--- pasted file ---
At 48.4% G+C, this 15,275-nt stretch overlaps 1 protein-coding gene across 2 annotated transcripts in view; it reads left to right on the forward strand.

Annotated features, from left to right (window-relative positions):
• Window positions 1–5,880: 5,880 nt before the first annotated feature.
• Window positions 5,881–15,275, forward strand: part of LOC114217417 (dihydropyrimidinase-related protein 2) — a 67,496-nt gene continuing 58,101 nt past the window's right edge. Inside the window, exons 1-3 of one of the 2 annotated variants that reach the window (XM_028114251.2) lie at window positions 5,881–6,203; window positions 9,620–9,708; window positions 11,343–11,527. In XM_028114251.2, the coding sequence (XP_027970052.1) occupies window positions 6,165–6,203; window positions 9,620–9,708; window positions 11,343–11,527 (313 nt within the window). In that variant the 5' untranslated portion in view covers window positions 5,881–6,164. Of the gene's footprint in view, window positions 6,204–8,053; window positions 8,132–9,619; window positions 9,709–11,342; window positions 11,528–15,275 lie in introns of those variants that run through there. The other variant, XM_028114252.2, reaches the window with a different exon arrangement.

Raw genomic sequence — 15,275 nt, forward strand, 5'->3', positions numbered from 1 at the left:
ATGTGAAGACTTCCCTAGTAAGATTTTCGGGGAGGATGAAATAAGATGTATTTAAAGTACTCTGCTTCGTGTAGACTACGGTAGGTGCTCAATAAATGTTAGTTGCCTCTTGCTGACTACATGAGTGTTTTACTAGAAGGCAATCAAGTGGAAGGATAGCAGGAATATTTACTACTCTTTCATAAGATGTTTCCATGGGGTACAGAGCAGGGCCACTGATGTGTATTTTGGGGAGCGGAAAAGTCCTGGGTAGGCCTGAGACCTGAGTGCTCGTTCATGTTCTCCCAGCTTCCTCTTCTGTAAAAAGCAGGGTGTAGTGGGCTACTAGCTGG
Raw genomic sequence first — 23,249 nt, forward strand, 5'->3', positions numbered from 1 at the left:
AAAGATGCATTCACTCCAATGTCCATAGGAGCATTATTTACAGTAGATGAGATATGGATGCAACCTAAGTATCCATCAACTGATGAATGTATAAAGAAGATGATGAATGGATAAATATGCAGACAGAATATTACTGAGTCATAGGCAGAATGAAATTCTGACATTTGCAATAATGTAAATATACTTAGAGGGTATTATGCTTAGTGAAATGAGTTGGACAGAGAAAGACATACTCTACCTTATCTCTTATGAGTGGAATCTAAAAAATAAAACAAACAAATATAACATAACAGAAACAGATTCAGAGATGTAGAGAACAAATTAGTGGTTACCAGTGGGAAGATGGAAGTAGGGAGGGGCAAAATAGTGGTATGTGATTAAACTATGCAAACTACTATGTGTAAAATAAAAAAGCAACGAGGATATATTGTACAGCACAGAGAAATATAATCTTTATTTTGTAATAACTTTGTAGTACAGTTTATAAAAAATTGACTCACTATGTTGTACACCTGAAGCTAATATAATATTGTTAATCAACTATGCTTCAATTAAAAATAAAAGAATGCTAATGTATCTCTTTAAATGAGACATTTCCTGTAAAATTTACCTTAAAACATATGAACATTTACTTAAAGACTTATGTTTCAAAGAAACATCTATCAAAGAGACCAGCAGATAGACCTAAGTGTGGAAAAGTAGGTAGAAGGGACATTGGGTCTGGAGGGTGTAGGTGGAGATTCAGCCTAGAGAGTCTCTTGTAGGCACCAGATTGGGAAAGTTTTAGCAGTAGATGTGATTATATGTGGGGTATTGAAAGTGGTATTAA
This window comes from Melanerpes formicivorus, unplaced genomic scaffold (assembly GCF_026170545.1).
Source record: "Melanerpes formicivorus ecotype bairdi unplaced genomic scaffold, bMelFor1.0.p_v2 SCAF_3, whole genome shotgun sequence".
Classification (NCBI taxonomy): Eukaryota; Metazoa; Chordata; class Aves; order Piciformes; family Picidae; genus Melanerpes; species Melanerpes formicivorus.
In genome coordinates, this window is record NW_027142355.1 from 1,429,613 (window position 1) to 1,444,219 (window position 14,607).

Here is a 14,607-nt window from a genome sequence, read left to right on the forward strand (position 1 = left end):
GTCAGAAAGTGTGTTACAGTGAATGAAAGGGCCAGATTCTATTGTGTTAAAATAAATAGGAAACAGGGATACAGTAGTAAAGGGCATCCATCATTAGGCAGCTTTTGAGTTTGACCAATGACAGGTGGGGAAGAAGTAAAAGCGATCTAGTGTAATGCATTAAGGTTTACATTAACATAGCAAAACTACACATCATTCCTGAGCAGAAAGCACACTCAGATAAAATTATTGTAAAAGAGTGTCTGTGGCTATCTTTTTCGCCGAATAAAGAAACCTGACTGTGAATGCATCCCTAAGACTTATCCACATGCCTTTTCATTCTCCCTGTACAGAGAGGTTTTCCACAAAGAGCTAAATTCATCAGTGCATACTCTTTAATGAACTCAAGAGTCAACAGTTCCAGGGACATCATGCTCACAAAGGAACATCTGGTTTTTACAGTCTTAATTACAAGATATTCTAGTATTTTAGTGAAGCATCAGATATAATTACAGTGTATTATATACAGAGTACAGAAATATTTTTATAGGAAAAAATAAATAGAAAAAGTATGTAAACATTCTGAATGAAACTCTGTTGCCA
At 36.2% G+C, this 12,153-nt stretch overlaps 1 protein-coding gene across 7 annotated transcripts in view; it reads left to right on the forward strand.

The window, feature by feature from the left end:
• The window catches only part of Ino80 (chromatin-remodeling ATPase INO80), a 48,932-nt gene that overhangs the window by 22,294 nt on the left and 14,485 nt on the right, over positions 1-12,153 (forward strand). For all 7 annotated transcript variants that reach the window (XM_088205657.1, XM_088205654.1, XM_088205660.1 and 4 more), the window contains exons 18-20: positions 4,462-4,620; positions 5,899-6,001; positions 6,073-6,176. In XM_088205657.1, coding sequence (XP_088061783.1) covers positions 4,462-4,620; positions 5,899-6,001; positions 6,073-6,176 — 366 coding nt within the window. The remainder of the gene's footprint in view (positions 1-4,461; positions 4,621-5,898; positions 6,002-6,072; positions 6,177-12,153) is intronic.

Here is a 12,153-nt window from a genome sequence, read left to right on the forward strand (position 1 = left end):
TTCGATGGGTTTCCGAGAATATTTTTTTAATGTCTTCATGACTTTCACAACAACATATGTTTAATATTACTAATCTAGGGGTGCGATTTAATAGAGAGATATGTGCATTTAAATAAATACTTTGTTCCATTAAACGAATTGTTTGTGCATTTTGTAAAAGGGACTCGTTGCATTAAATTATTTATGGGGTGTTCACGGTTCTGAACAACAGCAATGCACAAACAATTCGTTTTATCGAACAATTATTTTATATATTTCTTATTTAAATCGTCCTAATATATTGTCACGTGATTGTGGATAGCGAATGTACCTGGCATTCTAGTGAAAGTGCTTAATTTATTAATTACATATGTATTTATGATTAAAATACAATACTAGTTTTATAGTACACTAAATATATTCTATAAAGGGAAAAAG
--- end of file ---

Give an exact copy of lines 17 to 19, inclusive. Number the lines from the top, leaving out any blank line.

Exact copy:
• The window catches only part of Ino80 (chromatin-remodeling ATPase INO80), a 48,932-nt gene that overhangs the window by 22,294 nt on the left and 14,485 nt on the right, over positions 1-12,153 (forward strand). For all 7 annotated transcript variants that reach the window (XM_088205657.1, XM_088205654.1, XM_088205660.1 and 4 more), the window contains exons 18-20: positions 4,462-4,620; positions 5,899-6,001; positions 6,073-6,176. In XM_088205657.1, coding sequence (XP_088061783.1) covers positions 4,462-4,620; positions 5,899-6,001; positions 6,073-6,176 — 366 coding nt within the window. The remainder of the gene's footprint in view (positions 1-4,461; positions 4,621-5,898; positions 6,002-6,072; positions 6,177-12,153) is intronic.

Here is a 12,153-nt window from a genome sequence, read left to right on the forward strand (position 1 = left end):
TTCGATGGGTTTCCGAGAATATTTTTTTAATGTCTTCATGACTTTCACAACAACATATGTTTAATATTACTAATCTAGGGGTGCGATTTAATAGAGAGATATGTGCATTTAAATAAATACTTTGTTCCATTAAACGAATTGTTTGTGCATTTTGTAAAAGGGACTCGTTGCATTAAATTATTTATGGGGTGTTCACGGTTCTGAACAACAGCAATGCACAAACAATTCGTTTTATCGAACAATTATTTTATATATTTCTTATTTAAATCGTCCTAATATATTGTCACGTGATTGTGGATAGCGAATGTACCTGGCATTCTAGTGAAAGTGCTTAATTTATTAATTACATATGTATTTATGATTAAAATACAATACTAGTTTTATAGTACACTAAATATATTCTATAAAGGGAAAAAG